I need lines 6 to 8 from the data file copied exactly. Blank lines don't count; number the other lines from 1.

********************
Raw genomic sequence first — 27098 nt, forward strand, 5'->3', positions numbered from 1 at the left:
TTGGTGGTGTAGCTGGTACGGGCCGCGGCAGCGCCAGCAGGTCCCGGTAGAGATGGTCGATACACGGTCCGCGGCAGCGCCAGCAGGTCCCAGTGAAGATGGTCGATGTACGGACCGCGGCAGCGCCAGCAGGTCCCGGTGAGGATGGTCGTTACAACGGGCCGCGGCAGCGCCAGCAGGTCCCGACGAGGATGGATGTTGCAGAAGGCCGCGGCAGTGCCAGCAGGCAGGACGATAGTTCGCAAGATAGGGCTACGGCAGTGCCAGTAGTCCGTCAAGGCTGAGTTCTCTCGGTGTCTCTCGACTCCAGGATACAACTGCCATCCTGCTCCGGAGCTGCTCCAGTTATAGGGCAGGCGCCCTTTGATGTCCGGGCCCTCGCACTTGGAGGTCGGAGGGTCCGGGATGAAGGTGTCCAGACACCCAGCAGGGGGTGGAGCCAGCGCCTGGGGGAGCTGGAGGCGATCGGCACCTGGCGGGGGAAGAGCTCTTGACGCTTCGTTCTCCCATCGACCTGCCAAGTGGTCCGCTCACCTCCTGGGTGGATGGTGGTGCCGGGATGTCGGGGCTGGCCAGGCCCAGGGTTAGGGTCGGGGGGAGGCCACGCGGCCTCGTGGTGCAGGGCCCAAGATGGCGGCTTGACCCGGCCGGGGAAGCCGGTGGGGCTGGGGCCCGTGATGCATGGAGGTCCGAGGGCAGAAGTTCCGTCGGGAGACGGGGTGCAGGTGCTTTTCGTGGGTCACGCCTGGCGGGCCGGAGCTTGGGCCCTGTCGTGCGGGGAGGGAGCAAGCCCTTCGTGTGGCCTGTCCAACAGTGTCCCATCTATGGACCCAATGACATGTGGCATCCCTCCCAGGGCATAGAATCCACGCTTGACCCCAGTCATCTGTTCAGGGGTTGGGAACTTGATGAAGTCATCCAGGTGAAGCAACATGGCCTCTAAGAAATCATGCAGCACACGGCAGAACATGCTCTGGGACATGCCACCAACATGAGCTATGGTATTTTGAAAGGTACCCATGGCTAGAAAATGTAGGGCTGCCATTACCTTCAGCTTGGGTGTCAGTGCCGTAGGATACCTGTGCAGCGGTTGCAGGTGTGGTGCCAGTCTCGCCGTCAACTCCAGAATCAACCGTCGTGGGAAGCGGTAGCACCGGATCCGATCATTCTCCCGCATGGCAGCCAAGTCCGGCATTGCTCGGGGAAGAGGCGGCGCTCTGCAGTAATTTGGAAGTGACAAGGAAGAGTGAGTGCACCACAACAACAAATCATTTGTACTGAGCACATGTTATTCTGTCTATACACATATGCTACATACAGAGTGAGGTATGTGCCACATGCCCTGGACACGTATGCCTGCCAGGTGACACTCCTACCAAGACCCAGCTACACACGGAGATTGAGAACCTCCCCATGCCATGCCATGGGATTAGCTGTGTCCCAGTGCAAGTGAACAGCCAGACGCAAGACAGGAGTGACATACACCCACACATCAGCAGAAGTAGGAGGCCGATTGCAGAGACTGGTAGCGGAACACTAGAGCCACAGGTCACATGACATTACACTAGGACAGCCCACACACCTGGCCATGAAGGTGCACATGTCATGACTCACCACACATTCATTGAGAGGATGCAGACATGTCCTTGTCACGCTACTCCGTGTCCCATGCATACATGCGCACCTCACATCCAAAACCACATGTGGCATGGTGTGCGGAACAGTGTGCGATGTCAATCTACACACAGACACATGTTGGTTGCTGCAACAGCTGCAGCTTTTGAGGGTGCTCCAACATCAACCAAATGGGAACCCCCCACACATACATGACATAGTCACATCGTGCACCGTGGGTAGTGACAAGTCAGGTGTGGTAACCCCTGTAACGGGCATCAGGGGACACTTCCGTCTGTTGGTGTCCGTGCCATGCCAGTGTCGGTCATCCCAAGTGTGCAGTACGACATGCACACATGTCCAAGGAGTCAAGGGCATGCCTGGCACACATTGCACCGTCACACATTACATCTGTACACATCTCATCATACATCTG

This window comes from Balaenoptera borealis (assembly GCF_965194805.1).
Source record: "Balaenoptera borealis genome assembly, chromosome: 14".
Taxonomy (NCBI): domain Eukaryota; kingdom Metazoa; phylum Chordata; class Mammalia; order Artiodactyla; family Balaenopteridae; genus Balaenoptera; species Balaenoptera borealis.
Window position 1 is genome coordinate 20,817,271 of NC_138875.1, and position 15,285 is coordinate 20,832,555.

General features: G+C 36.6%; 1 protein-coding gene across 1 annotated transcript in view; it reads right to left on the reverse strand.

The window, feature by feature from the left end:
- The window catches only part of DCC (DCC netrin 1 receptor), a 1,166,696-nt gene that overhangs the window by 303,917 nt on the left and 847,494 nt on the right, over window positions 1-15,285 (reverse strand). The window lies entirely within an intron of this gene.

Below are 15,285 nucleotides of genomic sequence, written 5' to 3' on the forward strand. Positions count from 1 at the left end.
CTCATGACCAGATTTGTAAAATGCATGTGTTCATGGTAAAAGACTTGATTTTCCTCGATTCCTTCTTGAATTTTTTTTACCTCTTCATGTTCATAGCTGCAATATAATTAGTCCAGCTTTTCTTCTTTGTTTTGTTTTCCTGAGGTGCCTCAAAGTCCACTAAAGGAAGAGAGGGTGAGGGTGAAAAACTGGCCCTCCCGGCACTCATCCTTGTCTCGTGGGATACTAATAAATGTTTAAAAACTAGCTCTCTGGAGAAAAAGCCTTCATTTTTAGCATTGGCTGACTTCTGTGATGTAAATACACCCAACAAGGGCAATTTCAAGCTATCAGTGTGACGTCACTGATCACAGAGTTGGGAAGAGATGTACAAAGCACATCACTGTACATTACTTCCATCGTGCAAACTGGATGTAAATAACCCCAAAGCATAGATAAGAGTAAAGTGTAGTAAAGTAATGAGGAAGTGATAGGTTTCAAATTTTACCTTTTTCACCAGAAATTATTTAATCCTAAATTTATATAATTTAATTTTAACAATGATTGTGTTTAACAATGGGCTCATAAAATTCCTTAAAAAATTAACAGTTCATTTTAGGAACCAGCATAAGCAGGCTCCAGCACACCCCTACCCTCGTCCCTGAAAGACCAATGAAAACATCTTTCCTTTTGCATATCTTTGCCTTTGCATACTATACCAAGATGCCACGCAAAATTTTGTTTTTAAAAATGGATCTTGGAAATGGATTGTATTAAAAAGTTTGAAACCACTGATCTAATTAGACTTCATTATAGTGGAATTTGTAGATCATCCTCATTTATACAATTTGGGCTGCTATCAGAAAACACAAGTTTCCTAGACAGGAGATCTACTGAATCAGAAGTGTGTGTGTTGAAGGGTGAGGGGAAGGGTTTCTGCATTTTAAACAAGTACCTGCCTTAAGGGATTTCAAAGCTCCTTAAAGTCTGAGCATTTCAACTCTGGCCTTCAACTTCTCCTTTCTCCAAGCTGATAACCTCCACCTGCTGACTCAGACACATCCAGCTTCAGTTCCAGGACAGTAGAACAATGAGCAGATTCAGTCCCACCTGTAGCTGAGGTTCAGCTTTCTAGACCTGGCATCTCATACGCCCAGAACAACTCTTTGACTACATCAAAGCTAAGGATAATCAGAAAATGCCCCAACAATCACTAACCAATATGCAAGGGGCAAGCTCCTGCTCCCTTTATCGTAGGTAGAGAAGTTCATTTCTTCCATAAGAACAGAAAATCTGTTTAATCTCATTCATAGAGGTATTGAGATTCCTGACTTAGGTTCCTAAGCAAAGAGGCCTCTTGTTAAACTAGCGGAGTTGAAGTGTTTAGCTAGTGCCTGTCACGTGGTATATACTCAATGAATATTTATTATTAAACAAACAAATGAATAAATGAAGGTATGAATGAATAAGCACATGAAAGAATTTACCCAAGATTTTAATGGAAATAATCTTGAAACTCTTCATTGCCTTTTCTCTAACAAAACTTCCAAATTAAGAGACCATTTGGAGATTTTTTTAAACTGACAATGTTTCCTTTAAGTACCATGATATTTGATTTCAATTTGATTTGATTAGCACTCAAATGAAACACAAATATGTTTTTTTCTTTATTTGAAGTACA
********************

Window position 1 is genome coordinate 20,817,271 of NC_138875.1, and position 15,285 is coordinate 20,832,555.

General features: G+C 36.6%; 1 protein-coding gene across 1 annotated transcript in view; it reads right to left on the reverse strand.

The window, feature by feature from the left end: